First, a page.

• Understand that multi-tasking makes you stupid. Every semester I have this discussion, usually after an in-class essay which is usually one of the better essays. Mostly they write with phones turned on and pinging, kids needing things from them, TV on, multiple screens open, family or roommates strolling by to talk. It’s no wonder the essays are disjointed and lack unity. When the in-class essay gets grades that are up a level, even though they spend less time on it in preparation or writing, I make my case for turning off all the devices and going to the 19th century for an hour to write their essays. Or the library. But most – and they tell me this – can’t see themselves doing it. They lack the discipline to cut off the world for an evening, or an hour.
  • Do the work early. “If” I say, “you would write a complete rough draft three days before it’s due, leave it untouched until the morning it’s due, and then spend a half hour improving it before you submit it, you’ll have a better paper.”  But mostly the papers are written at the last minute. It’s always been just fine to do the homework on the bus as we go to middle school, why change now?  “I work better under pressure,” I often hear.  Actually, they mean that they don’t work at all unless they are under pressure. Doing something well isn’t on the radar; it’s enough to just do it.
  • Plan your life, plan to not have children before you want them, plan how you will get to class before you register for them, plan for how you will fit college in with your job and your family, plan for when you will do the studying and reading and writing you know you need to do, and finally, plan the essay.

So for instance, I’m working with Milton, a barely 20-something guy who has all the signs of a bright student. He’s just started a family and wants to turn his life around by caring about things he never cared about before: getting a good job, being respected for what he does and who he is, committing to his family.

In our most recent conversation, I saw how part of Milton’s strategy includes never reading.  He’s silently refusing just now to read my handbook to see how MLA formats a Works Cited page.  A great example is on page 231: I’ve assigned it, projected it in class (on three different days when he wasn’t in class), and recommended it to him in marginal comments on his papers. The book is available used for under $10, another model is free on my class LMS (which he hasn’t visited since the third week of the semester), and copies of the book can be borrowed from the library or learning center.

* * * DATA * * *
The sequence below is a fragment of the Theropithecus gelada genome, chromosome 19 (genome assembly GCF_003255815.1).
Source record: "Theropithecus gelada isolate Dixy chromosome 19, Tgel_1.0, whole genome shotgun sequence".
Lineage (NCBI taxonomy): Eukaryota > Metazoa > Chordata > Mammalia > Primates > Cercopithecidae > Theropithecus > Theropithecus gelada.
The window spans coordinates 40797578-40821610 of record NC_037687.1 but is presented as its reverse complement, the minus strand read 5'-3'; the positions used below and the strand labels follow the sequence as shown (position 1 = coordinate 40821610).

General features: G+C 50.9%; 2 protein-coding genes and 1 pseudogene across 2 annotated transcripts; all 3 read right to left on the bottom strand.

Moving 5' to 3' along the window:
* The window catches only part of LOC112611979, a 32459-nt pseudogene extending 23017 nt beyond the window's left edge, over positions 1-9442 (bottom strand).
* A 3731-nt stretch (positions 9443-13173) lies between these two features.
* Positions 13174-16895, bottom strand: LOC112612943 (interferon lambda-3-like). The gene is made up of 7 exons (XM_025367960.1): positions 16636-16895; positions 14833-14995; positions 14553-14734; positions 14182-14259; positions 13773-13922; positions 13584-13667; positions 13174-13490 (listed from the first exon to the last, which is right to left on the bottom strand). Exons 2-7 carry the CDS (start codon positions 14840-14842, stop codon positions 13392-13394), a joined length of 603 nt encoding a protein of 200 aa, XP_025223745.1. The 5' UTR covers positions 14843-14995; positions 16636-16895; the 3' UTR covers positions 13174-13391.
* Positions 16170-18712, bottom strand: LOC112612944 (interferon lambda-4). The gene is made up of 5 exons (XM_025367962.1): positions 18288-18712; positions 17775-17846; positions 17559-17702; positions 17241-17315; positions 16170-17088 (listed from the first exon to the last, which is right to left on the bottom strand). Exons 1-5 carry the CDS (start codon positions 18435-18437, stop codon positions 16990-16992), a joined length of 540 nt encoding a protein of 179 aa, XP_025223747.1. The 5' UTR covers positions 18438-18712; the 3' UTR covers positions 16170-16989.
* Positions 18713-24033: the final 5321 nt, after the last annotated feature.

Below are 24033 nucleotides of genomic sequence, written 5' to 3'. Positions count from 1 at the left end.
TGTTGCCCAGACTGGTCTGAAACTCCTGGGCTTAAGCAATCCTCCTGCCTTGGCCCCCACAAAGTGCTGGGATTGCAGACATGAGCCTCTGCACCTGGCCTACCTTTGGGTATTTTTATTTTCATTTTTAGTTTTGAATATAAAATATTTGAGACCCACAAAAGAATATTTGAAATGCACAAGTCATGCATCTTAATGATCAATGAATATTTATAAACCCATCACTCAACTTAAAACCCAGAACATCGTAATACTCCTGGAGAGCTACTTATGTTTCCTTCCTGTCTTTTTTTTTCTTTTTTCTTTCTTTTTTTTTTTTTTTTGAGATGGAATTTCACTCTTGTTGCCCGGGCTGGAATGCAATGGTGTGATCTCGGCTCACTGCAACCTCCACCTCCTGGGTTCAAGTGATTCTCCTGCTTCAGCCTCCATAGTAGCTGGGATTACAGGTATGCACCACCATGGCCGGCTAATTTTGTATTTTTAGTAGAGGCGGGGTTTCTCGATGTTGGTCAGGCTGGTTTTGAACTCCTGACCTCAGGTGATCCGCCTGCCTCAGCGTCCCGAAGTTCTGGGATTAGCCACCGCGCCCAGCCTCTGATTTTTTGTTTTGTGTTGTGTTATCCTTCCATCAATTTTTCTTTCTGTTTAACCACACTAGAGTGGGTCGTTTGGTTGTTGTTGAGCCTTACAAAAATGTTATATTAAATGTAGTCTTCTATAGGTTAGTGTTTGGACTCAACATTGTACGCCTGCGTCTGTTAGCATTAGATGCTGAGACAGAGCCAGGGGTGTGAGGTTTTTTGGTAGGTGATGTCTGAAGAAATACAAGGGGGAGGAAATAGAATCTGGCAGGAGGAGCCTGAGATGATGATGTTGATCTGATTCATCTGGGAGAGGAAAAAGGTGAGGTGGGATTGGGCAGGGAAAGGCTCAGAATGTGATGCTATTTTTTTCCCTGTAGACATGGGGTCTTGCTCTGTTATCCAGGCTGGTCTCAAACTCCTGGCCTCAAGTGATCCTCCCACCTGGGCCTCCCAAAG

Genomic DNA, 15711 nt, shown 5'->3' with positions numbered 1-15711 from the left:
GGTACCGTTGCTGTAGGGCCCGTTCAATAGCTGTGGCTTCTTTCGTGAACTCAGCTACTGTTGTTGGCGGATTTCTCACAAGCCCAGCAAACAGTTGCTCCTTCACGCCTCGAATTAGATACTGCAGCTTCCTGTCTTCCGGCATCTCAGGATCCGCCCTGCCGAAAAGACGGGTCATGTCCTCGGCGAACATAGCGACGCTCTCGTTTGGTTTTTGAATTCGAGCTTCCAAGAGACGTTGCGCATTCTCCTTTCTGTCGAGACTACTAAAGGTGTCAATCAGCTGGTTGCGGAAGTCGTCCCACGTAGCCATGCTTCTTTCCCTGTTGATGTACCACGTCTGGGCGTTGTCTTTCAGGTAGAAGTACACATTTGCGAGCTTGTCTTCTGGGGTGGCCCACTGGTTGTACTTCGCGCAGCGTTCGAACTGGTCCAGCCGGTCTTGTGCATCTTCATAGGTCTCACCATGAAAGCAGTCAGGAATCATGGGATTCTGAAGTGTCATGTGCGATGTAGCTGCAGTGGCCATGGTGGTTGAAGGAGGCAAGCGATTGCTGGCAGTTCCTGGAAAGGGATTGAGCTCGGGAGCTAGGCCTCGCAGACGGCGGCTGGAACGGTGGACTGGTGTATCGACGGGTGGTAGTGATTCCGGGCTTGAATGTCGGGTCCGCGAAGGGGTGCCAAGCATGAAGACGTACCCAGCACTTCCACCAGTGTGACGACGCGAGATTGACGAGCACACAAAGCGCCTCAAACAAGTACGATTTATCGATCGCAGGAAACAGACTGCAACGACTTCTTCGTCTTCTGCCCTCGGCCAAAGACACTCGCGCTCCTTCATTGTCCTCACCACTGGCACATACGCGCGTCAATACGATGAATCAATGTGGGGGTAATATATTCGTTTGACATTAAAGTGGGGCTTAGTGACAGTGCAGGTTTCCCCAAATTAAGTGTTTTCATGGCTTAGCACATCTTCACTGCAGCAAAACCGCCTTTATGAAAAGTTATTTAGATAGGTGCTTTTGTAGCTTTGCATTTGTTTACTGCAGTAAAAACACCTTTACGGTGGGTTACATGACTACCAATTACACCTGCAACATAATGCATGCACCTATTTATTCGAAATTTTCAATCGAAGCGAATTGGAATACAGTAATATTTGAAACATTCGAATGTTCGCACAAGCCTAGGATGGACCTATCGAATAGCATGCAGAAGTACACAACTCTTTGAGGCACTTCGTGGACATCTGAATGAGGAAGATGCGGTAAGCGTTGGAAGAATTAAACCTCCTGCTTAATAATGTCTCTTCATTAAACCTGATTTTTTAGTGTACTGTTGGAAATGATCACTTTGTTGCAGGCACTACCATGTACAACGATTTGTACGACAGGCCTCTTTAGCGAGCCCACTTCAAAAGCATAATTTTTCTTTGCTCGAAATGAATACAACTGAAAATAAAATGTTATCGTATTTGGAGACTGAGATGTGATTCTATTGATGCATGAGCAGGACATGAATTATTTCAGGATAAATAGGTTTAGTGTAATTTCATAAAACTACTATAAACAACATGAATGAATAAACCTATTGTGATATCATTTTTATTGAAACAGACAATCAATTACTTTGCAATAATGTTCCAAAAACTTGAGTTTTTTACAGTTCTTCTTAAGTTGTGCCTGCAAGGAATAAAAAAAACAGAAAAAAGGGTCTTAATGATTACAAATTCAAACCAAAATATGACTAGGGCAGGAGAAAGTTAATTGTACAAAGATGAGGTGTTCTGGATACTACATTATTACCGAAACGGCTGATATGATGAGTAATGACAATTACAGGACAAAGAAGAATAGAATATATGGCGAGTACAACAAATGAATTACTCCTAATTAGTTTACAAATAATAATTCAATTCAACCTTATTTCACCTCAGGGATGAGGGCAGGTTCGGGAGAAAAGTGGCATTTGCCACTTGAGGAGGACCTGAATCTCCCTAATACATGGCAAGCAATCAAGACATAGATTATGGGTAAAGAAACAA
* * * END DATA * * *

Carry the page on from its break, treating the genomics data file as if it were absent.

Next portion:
But this is not his process for learning; instead, he is working by trial-and-error to find the proper form on his papers and by stopping in my office to ask a question here and there. But I will not read to him and it’s a fool’s mission to explain what I’ve already explained in class and what is clear in the reading. I ask him if this is a good plan he’s following and he grins and shakes his head and stares at my shoes, “No, no, I guess not.”  My pal Milton will fail the course, though, in part because he’s still calling it Citations instead of Works Cited and he won’t put sources in alphabetical order or identify the medium of the sources. I’ve corrected these errors on his papers, but Milton doesn’t read those notes either.

Or maybe he thinks he does. He sits in the back, usually with earbuds around his neck or plugged in place. When I ask he says, “Background music, just background. It helps me listen.”